We are committed to working with the Government of Iraq to continue denying ISIS sanctuary, preventing ISIS from dispersing its fighters, weapons, or resources and targeting ISIS facilitation networks. This includes providing support to Iraqi counterterrorism operations and continued support to the Government of Iraq to train a professional and capable Iraqi security force. In cooperation with key partners such as the United Nations, and together with the Government of Iraq, we are determined to address the remaining humanitarian, stabilization, and early recovery gaps to help local populations and conflict victims to recover, and thus minimize ISIS’s recruitment and resurgence ability. Ensuring ISIS members are held accountable for their crimes, including possible war crimes and crimes against humanity, in a manner that respects due process and the rule of law is critical to degrading the ISIS brand and combating ISIS’s depraved ideology. Furthermore, the Coalition condemns the ideologically-driven destruction and looting of archaeological sites and artefacts as ISIS attempted to erase and rewrite history. The Coalition celebrates the rich contributions that civilizations of the region have made to the world and acknowledges the value of recovery of cultural heritage as part of the stabilization process in Iraq.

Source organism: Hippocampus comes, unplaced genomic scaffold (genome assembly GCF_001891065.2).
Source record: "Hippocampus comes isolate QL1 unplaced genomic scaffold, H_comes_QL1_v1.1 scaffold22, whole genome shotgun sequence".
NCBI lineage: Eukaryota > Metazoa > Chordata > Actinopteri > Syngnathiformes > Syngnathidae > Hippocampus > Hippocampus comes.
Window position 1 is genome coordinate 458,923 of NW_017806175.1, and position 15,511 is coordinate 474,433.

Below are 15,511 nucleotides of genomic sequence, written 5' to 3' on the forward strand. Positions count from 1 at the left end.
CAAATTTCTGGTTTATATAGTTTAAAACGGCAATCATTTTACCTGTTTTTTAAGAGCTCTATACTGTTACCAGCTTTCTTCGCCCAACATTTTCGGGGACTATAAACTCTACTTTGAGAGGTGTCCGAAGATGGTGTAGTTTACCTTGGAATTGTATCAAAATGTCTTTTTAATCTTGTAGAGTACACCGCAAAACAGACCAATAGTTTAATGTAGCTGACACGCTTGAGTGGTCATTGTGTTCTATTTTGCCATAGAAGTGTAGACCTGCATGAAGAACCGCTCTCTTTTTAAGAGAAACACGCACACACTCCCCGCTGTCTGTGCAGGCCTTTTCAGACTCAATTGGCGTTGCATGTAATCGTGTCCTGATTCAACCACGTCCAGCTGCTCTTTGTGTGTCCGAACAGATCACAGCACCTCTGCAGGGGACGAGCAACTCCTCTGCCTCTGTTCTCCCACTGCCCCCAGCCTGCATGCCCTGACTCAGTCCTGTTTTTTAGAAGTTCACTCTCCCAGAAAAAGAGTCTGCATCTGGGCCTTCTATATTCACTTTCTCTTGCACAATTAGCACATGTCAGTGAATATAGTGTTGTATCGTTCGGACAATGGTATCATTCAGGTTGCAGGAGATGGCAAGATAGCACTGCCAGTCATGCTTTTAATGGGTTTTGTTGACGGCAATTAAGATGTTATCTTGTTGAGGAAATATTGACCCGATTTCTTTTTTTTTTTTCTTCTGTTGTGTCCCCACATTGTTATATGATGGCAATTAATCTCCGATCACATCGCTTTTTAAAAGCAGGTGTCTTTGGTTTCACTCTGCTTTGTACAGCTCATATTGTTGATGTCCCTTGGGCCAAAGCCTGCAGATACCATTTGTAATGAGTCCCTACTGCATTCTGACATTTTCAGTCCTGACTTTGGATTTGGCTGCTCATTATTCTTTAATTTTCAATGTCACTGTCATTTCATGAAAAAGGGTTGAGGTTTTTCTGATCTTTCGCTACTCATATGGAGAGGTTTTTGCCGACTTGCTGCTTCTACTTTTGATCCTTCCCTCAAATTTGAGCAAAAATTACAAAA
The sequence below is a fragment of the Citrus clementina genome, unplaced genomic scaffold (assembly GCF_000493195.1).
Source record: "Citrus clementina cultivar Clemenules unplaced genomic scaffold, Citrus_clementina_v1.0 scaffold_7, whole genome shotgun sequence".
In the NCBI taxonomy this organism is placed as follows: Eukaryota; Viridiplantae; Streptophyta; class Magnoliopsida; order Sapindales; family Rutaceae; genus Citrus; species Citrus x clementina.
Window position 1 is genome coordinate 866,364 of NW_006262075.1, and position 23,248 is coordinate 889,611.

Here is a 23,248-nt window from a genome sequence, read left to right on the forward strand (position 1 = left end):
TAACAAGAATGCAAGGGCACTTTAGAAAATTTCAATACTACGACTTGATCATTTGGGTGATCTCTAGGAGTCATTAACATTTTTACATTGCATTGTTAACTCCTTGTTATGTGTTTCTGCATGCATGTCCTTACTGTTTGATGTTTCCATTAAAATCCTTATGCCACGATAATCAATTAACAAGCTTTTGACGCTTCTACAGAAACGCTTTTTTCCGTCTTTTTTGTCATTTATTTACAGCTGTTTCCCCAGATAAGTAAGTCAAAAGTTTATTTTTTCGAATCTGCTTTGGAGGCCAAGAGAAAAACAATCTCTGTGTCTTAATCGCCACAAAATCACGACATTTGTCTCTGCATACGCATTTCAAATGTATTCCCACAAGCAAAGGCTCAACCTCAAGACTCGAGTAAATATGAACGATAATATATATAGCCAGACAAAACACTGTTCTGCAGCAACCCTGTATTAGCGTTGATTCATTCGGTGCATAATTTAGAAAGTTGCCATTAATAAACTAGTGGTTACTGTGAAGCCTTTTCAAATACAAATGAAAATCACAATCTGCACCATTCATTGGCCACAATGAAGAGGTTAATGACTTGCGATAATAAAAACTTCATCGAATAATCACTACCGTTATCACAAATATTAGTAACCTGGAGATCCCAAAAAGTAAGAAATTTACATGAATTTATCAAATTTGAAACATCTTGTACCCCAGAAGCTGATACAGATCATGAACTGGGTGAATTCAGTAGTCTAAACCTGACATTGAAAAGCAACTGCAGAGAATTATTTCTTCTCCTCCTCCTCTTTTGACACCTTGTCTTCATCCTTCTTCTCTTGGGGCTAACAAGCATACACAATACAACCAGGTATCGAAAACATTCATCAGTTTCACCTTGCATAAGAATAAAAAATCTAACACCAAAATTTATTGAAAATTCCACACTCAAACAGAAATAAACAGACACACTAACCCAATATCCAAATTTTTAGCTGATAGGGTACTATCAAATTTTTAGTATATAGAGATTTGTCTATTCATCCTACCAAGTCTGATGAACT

The Coalition stands with the Syrian people in support of a genuine political transition based on the 2012 Geneva Communique and UN Security Council Resolution 2254, aimed at establishing an inclusive, non-sectarian government that represents the will of all Syrians, and upholding the unity, sovereignty, and territorial integrity of Syria. Where possible, we support inclusive local recovery and stabilization in areas liberated from ISIS and community-based dialogue and reconciliation efforts to foster conditions conducive to a Syria-wide political resolution to the Syria conflict. We will continue to focus on providing humanitarian and stabilization assistance, to improve the lives of vulnerable populations; help enable the safe and voluntary returns of refugees and displaced persons; and ensuring civilian protection and access to education, setting the path for sustainable recovery from ISIS occupation so that local communities can continue to rebuild with the extraordinary resolve, dignity, and resilience they have demonstrated since liberation.